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Overview
Probabilistic sensitivity analysis is a quantitative method to account for uncertainty in the true values of bias parameters, and to simulate the effects of adjusting for a range of bias parameters. Rather than assuming that one set of bias parameters is most valid, probabilistic methods allow the researcher to specify a plausible distribution of parameters, from which data are sampled to simulate a range of biascorrected estimates. The methods described herein are illustrated using the context of misclassification, but can also be applied to selection bias, confounding, and other scenarios where bias is likely.
Description
Standard Practices for Bias Analysis
In epidemiologic practice, the practice of quantitative assessments of bias, specifically due to misclassification, is limited. Confidence intervals are used to quantify the uncertainty due to random error around a study’s effect estimate, though systematic errors such as misclassification of study variables should receive equal consideration as sources of bias. In the instances when residual bias in adjusted model estimates is discussed by researchers, it is often qualitative in nature. For example, discussion of misclassification is often dismissed as nondifferential and thus biasing estimates toward a null effect, which implies an even larger ‘true’ causal effect. Not only is this assumption often incorrect (e.g., Dosemeci, Wacholder, & Lubin, 1990; Kristensen, 1992), it minimizes a thoughtful appreciation of systematic errors that can lead to violation of modeling assumptions, and cause significant bias in effect estimates and potentially incorrect study inferences.
When misclassification is discussed quantitatively, it is often in the context of sensitivity and specificity of study measures (see table 1 for a review of how these parameters are calculated). That is, when a presumed criterion exists to which measures can be compared. Positing, for example, that an exposure was measured with a sensitivity of 0.9 (i.e., the probability that those who were truly exposed were classified as exposed) and a specificity of 0.8 (i.e., the probability that those who were truly unexposed were classified as unexposed), allows a researcher to backcalculate the ‘true’ exposure and disease values. In this way, independent and dependent nondifferential, differential misclassification of any study variable can be examined. However, this method implies that one set of misclassification parameters are the most plausible and valid (Fox, Lash, & Greenland, 2005), leading to a similar overconfidence in adjusted measures.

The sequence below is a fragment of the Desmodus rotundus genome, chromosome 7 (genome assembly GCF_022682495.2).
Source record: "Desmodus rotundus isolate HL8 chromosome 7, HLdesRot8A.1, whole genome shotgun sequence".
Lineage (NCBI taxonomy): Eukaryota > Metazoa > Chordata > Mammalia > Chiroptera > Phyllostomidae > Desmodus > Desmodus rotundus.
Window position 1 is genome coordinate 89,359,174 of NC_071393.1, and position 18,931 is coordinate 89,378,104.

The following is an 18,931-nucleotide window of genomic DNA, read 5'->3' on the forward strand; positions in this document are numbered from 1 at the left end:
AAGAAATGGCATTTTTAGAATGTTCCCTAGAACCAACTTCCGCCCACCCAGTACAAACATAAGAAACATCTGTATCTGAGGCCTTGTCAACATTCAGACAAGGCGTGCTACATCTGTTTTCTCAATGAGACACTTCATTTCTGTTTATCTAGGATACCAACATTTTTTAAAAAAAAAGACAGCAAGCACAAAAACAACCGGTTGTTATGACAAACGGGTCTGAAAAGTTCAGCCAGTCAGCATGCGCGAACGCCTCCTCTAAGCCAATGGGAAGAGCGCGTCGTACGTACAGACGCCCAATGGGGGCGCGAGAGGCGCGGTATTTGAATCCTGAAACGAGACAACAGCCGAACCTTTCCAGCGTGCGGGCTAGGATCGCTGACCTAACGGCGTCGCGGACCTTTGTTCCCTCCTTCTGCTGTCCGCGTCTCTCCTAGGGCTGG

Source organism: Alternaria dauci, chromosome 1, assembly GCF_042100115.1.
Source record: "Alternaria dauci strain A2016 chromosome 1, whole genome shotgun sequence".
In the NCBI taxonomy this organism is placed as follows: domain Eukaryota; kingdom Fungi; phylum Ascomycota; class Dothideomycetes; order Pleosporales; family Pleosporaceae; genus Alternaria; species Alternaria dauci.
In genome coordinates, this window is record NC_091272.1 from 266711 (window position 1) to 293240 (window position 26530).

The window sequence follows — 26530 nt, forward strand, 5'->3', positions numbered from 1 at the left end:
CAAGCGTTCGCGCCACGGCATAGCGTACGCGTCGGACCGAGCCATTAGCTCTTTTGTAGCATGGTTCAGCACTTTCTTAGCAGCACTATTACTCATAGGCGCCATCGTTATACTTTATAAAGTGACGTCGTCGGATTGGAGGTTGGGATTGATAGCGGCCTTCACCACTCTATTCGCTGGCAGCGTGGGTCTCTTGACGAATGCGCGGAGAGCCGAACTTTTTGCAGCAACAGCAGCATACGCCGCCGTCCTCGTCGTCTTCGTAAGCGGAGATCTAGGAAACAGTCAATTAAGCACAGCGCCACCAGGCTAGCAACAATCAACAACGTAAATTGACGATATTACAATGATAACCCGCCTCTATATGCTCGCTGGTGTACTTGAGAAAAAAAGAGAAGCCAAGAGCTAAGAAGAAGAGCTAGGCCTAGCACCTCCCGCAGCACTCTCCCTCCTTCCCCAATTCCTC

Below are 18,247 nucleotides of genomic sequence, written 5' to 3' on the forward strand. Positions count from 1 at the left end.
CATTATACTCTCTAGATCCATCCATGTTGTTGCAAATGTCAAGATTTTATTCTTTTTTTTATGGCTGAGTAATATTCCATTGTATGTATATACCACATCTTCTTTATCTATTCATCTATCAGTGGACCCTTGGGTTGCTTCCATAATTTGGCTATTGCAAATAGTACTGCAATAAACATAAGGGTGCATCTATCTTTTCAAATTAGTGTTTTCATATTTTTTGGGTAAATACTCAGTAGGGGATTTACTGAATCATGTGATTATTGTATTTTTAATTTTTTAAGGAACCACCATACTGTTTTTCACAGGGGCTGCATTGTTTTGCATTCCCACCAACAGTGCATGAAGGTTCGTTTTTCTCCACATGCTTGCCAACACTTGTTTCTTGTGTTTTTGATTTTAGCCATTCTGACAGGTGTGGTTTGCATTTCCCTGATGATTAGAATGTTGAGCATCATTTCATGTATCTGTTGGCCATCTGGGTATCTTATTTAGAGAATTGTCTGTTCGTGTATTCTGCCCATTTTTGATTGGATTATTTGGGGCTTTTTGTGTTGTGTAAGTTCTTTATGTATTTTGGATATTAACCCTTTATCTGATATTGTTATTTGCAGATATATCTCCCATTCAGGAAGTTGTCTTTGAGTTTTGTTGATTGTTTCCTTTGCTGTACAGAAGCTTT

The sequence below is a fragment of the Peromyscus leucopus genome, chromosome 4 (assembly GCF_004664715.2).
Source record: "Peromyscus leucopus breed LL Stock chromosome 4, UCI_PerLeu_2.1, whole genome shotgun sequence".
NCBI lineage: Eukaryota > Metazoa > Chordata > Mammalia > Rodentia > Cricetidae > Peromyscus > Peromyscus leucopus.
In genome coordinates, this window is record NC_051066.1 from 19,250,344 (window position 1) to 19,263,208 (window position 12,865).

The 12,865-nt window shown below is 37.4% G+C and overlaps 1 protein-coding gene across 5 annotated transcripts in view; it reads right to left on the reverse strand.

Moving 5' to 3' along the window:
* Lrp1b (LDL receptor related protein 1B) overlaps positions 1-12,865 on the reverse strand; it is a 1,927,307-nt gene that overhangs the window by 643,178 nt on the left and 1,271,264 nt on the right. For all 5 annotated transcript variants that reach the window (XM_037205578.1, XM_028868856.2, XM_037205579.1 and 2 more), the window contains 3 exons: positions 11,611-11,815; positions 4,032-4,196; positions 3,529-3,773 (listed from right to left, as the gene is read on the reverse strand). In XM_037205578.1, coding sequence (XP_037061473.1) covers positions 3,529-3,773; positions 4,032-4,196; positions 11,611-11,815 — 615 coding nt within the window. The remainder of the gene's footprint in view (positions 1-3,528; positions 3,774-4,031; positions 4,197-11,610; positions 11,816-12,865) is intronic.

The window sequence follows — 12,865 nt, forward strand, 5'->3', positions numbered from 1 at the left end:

Table 1. Sensitivity, specificity, positive predictive value, and negative predictive value of observed study variables.

 True status 
 
 Positive  Negative  
As measured  Positive  True Positive (TP)  False Positive (FP)  TP+FP 
Negative  False Negative (FN)  True Negative (TN)  TN+FN  
 TP+FN  FP+TN 
Sensitivity = Pr(TP  TP + FN)
Specificity = Pr(TN  TN + FP)
Positive Predictive Value = Pr(TP  TP + FP)
Negative Predictive Value = Pr(TN  TN + FN)
MonteCarlo Sensitivity Analysis
Methods have been developed to account for uncertainty in the true values of bias parameters, and to simulate the effects of adjusting for a range of sensitivity and specificity values. One such method, Monte Carlo Sensitivity Analysis (MCSA) allows the researcher to specify a plausible distribution of parameters, from which data are probabilistically sampled to simulate a range of biascorrected estimates.
MCSA implementation
The following is a general description of how an MCSA simulation is implemented:
The user must input the observed data, either as a dataset or as a summary 2x2 contingency table. The type of misclassification to be adjusted must also be specified (e.g., exposure or disease).
Specify parameter distributions: The parameter distributions should be predetermined by the researcher, based on thoughtful hypotheses, consultations with experts, and reviews of the literature (Greenland & Lash, 2008). If nondifferential misclassification is hypothesized, two distributions are specified (i.e., sensitivity and specificity), while if differential misclassification is suspected, four parameters are input (i.e., two sensitivity and specificity parameters, different by exposure or disease status). Each parameter consists of the probability distribution function, which is a simplified shape of the distribution that defines the probability of selecting sensitivity/specificity values. Generally, it is necessary to specify a lower and upper bound in the parameter range, which respectively increase and decrease around either a zone or a point where all probabilities are equally likely to be selected.
Specify the number of replications on the simulation. Each replication involves selecting one sensitivity and specificity value from the probability distribution to be used to calculate the positive and negative predictive values (PPV, NPV, respectively). These PPV and NPV values represent the probability that a subject was correctly classified, given their observed exposure and disease status. The number of replications may be increased as the parameter range increases. The PPV and NPV are derived from the following steps:
1. The selected sensitivity and specificity are used to backcalculate the expected exposed/ unexposed cases from the observed data, using the following equations:
A = [a – (1–S_{0}) * N]/[S_{1}–(1–S_{0})]
B = N–A
Where, S_{1} = Sensitivity; S_{0} = Specificity;
N = Total cases
A = expected exposed cases; a = observed exposed cases
B = expected unexposed cases; b = observed unexposed cases
2. From the expected cases, the expected number of true/false positives and negatives are calculated, using the following equations:
T_{1} = S_{1} * A
T_{0} = S_{0} * B
F_{1} = (1–S_{0}) * B
F_{0} = (1–S_{1}) * A
Where, T_{1} = expected true positives; T_{0} = expected true negatives
F_{1} = expected false positives; F_{0} = expected false negatives
3. From these, the PPV and NPV are calculated, using the following equations:
PPV = T_{1} / (T_{1} + F_{1})
NPV = T_{0} / (T_{0} + F_{0})